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Short Term Fixed Rate Mortgages

Short Term Fixed Rate Mortgages

Whether you’re buying your first home, moving house or simply remortgaging for a better deal, we’ve put together a guide to help you decide whether a short term fixed rate mortgage is right for you.

Kelly Whybrow Content writer
4
minute read
posted

What is a short term fixed rate mortgage?

A short term fixed rate mortgage is when the interest on your mortgage is fixed at a set interest rate for an agreed period of time, varying from 1-10 years.  

The vast majority of new mortgages are on fixed interest rates, typically for two, three or five years. Fixed rate mortgages can occasionally cover ten years, although the longer the term, the more interest you’ll have to pay.

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How do they differ from a variable rate mortgage?

With a variable rate mortgage, the interest rate charged on borrowing the capital can move as it is not set at an agreed rate. There are a number of different types of variable mortgages:

  • Tracker mortgages: the most common type of variable mortgage is Bank of England Base rate tracker mortgage. This moves in line with changes in the Bank of England base rate e.g. if it charges you 1% over the Bank of England rate (currently 0.75%) your interest rate would be 1.75%. If the Bank of England rate changes e.g. to 1% your interest rate would be 2%.  
  • Standard variable mortgage: another common type is a provider’s standard variable rate (SVR). This is the rate that mortgages move onto once the agreed fixed or tracker period has ended.

What are the benefits of a short term fixed rate mortgage?

The biggest benefit of a short term fixed rate mortgage is that the interest you pay will be fixed for the term of your deal so:

  • It won’t go up if the Bank of England Base rate or interest rates in general rise.   
  • You can budget with certainty for that period
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What I need to know about interest rates

If you’re a first-time buyer, your deposit is likely to be between 5% and 10% which means your interest rate is likely to be higher. The larger your deposit, the better fixed rate interest you can get. The fixed rate interest on 2 year deals start from 1.84% on a 10% deposit, and 5 year deals from 2.24%.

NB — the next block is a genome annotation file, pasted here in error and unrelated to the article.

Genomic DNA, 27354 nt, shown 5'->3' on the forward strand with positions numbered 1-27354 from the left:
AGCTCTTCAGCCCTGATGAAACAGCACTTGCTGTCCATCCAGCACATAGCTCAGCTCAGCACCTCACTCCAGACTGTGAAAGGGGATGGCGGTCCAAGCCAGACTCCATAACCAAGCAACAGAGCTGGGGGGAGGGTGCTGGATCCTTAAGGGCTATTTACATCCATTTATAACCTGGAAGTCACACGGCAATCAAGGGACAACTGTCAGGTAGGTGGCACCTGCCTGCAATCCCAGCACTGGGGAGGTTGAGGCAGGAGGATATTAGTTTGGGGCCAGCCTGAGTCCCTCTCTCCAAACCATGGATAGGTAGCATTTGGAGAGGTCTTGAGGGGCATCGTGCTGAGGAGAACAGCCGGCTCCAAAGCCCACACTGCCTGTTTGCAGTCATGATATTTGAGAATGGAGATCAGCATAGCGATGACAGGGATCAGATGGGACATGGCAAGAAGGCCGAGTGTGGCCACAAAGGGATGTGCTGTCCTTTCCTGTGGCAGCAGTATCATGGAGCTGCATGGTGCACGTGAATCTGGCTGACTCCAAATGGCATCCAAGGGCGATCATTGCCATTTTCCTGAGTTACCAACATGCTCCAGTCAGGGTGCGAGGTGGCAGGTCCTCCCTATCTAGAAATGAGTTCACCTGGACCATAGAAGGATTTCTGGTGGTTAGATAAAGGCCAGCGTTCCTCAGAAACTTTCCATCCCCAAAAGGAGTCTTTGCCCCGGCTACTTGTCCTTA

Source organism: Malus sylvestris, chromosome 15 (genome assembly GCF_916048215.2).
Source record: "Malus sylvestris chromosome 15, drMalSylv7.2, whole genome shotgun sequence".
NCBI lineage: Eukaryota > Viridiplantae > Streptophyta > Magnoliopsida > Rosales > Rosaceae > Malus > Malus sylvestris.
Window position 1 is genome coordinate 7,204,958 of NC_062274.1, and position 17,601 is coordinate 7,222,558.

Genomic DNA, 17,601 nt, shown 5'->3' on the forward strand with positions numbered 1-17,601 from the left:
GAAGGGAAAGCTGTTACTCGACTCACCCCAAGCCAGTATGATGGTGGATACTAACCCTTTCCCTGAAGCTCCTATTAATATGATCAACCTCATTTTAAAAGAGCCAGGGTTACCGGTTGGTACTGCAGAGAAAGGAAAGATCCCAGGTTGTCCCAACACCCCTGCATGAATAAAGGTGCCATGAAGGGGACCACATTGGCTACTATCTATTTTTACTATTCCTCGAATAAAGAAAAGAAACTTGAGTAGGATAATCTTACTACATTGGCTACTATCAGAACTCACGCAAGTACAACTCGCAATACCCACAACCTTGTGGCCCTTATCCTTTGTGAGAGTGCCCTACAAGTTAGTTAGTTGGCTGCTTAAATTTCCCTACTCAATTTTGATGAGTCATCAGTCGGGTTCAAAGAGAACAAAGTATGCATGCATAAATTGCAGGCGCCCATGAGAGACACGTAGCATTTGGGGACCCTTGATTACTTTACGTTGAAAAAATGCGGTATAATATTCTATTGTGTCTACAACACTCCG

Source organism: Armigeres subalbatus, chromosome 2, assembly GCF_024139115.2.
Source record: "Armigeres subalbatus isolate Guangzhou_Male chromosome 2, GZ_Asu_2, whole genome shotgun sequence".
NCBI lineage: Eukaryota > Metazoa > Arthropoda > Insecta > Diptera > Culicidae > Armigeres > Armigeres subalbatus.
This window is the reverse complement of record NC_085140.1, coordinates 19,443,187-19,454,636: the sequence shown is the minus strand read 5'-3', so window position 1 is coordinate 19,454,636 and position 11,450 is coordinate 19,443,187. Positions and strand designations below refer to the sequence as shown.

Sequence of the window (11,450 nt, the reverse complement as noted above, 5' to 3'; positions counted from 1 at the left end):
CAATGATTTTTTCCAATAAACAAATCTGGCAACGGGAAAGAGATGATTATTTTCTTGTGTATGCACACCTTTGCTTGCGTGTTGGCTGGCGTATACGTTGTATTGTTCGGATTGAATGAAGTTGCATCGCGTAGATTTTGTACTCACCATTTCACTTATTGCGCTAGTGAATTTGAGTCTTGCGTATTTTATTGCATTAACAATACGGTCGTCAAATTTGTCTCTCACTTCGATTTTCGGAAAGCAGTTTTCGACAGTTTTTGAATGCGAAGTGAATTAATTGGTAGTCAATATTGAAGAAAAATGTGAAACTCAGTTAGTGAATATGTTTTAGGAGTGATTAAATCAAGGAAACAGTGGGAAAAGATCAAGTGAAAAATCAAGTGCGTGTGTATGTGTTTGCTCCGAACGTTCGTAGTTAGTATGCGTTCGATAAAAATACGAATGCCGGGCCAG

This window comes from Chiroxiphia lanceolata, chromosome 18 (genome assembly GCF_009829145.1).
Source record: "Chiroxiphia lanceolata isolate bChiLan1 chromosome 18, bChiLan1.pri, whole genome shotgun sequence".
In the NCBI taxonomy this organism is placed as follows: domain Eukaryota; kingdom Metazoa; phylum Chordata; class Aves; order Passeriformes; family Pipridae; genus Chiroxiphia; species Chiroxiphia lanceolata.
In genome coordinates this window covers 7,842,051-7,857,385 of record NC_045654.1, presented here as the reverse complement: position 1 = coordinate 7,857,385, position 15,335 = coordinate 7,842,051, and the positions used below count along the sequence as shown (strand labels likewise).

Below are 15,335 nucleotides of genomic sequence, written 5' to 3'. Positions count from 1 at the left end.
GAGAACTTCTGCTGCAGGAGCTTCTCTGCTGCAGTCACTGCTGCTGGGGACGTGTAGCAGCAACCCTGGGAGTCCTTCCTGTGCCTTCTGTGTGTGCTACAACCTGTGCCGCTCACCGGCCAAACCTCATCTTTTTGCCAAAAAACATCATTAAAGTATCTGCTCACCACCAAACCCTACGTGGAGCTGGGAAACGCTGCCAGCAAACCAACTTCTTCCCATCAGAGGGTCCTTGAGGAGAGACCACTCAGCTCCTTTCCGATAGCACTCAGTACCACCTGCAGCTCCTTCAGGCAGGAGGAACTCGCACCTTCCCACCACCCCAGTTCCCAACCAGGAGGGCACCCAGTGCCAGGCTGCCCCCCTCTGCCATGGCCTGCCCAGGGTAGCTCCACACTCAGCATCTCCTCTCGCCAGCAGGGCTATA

Rates are expected to rise after the latest announcement from the Bank of England as they have increased interest rates by 0.25 percentage points from 0.5% to 0.75% (August 2018). These rises can be expected to leak through to mortgage rates, increasing the cost of borrowing.

What do I need to watch out for with a short term fixed rate mortgage?

  • If you find yourself with extra cash and want to repay your mortgage early, there are likely to be limits to the amount you can repay each year as well as early repayment fees on a fixed rate mortgage..
  • At the end of the fixed-rate period your mortgage will likely revert to the lenders ‘standard variable rate which is normally much higher than fixed rates ’. You can of course arrange a new deal when your fixed rate deal comes to an end by comparing mortgages at Compare the Market.
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  • Fixed rate mortgages can have higher arrangement fees, typically between £1,000 and £2,000.  However, the Annual Percentage Rate of Change (APRC) that you’ll see quoted takes into account these fees. The APRC is the total cost of the credit to the consumer, expressed as an annual percentage.

How can I find a good deal on a short term fixed rate mortgage?

We have a wide choice of fixed rate deals. Comparing really couldn’t be easier so let us do the hard work for you and see how much you could save using our mortgage comparison tool.

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